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Updated: February 2, 2011 16:27 IST

U.S. Midwest buckles under storm, storm heads east

AP
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A vehicle drives westbound on I-70 near Lawrence, Kan., on Tuesday. The area is under a blizzard warning. Photo: AP.
A vehicle drives westbound on I-70 near Lawrence, Kan., on Tuesday. The area is under a blizzard warning. Photo: AP.

The monstrous storm billed as the worst in decades delivered knock-out after knock-out as it made its way from Texas to Maine, bringing Chicago and the rest of the Midwest to a halt and prompting a region-wide snow day.

A colossal blizzard roaring across a third of the United States paralyzed the nation’s heartland with ice and snow, shuttering airports and schools and leaving normally bustling downtowns deserted.

The monstrous storm billed as the worst in decades delivered knock-out after knock-out as it made its way from Texas to Maine, bringing Chicago and the rest of the Midwest to a halt and prompting a region-wide snow day.

“I’m usually sceptical about predictions of a big storm,” 50-year-old law firm librarian Janet Smith said on Tuesday afternoon while waiting at a downtown Chicago train station. “But I’m kind of excited. I wasn’t around for the storm of ‘67, or the storm of ‘79, or the storm of ‘99. I’ve missed all the greats. I’m excited about experiencing it.”

For the first time in history, the state of Missouri shut down a major highway between St. Louis and Kansas City due to a winter storm. The newspaper in Tulsa, Oklahoma, cancelled its print edition for the first time in more than a century. And in Chicago, public schools called a snow day for the first time in 12 years.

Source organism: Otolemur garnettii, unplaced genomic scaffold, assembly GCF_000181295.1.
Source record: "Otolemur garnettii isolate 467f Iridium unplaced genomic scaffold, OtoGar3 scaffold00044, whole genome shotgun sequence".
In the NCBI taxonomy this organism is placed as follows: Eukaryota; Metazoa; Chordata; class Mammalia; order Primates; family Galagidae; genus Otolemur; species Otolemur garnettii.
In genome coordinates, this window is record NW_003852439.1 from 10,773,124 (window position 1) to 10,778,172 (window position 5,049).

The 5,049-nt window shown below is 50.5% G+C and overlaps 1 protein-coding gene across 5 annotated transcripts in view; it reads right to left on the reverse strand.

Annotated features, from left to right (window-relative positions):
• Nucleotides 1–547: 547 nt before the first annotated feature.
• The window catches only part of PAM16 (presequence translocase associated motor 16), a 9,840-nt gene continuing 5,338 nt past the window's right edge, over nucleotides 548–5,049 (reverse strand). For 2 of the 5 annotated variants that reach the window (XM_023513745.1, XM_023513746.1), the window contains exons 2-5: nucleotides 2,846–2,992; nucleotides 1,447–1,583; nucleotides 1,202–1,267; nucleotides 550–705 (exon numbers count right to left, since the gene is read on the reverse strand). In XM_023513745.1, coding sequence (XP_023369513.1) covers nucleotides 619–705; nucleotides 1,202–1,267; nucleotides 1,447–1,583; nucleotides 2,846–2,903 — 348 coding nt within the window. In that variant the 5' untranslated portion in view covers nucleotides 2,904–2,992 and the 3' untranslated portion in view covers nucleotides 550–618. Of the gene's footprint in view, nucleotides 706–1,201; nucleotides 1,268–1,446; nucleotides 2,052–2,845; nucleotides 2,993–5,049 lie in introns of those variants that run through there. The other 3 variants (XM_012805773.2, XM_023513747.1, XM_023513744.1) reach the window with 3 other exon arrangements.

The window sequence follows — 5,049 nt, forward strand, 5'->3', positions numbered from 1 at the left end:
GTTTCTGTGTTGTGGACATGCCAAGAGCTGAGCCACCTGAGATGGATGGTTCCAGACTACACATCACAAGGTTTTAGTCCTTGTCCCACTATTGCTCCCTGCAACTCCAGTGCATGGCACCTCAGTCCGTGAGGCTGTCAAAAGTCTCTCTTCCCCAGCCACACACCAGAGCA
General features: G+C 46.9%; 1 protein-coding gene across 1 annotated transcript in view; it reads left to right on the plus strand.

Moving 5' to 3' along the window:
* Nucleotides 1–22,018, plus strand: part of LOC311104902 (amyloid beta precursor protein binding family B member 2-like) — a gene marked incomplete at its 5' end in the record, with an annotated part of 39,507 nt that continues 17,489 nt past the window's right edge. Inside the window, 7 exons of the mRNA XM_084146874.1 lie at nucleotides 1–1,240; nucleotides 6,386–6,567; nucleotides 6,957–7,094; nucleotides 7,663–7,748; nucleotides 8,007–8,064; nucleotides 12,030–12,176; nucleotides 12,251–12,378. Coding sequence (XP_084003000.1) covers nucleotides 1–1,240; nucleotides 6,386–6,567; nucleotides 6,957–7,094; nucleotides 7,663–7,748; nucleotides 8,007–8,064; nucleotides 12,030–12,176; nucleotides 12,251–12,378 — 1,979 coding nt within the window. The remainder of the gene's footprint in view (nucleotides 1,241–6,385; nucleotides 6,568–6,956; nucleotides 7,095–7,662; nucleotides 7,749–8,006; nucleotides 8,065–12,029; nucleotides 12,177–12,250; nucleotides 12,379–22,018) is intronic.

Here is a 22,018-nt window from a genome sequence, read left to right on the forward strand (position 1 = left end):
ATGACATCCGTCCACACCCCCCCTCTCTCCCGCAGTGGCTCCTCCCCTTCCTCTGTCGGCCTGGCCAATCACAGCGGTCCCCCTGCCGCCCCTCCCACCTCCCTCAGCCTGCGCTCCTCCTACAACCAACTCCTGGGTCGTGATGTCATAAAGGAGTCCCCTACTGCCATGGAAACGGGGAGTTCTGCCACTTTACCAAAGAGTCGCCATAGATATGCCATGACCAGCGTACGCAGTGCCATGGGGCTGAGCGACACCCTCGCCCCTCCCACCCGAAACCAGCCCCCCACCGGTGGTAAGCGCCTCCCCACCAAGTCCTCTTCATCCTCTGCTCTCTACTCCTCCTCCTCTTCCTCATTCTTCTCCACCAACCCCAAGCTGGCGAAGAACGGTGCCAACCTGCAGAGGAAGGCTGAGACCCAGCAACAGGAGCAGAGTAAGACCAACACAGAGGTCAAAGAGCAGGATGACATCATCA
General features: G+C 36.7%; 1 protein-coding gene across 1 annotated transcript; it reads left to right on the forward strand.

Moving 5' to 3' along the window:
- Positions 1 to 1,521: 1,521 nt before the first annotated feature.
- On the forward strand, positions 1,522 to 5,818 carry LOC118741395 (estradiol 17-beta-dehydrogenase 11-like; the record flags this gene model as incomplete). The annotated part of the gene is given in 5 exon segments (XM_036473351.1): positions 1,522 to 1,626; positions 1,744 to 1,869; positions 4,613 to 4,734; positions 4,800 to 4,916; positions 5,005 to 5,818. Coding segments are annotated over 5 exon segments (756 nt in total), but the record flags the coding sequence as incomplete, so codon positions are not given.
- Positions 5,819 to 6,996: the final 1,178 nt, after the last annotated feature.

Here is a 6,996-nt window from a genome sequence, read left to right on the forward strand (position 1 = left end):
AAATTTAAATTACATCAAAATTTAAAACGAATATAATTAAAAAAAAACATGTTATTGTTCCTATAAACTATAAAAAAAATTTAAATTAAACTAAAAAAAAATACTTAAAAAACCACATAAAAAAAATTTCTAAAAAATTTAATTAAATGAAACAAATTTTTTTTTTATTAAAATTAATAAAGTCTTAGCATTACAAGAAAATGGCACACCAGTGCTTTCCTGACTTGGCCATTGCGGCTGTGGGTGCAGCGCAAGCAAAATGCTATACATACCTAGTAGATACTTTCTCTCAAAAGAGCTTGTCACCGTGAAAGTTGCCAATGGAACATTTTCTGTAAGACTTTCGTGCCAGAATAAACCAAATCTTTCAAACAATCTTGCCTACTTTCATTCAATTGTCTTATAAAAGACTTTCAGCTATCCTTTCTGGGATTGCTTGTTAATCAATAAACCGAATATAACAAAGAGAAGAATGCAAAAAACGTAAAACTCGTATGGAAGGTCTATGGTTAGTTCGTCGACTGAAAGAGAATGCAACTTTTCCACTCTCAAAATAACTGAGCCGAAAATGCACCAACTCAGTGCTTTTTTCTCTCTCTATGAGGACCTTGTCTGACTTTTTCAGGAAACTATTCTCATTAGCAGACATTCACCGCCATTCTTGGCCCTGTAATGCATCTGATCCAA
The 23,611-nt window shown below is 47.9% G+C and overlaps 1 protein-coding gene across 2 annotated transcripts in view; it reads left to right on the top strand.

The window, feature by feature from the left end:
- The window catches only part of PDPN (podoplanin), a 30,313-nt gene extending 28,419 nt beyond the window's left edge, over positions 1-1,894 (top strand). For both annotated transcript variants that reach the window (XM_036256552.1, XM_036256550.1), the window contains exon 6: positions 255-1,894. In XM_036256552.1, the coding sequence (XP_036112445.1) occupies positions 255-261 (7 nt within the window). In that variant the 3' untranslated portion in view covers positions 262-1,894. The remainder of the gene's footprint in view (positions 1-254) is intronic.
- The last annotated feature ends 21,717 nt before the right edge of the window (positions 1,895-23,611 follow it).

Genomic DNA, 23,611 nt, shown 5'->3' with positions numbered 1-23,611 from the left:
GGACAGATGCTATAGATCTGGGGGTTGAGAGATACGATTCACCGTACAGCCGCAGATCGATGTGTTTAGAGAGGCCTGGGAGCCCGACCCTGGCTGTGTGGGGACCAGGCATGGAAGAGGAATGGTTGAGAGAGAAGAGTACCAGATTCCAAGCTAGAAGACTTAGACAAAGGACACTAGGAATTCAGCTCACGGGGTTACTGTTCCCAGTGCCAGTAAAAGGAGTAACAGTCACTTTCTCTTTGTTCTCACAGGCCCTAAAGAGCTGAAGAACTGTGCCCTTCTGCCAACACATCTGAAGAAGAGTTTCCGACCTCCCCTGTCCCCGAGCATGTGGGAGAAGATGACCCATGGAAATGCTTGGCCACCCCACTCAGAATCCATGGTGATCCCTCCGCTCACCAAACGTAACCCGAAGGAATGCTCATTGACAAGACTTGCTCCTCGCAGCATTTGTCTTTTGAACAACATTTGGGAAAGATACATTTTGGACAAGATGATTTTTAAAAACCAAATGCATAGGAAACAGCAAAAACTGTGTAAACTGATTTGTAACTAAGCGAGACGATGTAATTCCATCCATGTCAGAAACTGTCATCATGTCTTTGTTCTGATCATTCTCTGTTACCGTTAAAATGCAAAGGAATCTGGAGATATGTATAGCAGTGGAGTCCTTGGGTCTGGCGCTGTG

And it wasn’t over yet. Chicago expected two feet (0.61 meter) of snow, Michigan more than one foot (0.3 meter), Indianapolis an inch of ice, and the Northeast still more ice and snow in what’s shaping up to be a record winter for the region.

The storm led Chicago officials to close the city’s busy and iconic Lake Shore Drive after a series of accidents, stranding some motorists and buses for several hours overnight. The city’s office of emergency management said crews were still struggling to get everyone off the roadway early Wednesday morning and some people had abandoned their cars. Forecasters also warned that high winds could push 25-foot waves from nearby Lake Michigan onto Lake Shore Drive.

In New York, officials pre-emptively banned tandem-trucks of all sizes from a major interstate. New York City residents were urged to use mass transit and to clear snow and ice from fire hydrants.

Cities across middle America shut down hours ahead of the snow. Scores of schools, colleges and government offices cancelled activities or decided not to open at all. Thousands of flights were cancelled across the nation.

Even Chicago - with its legions of snow plows and its usual confidence in the face of winter storms that would surely crush other cities - bent under the storm’s weight.

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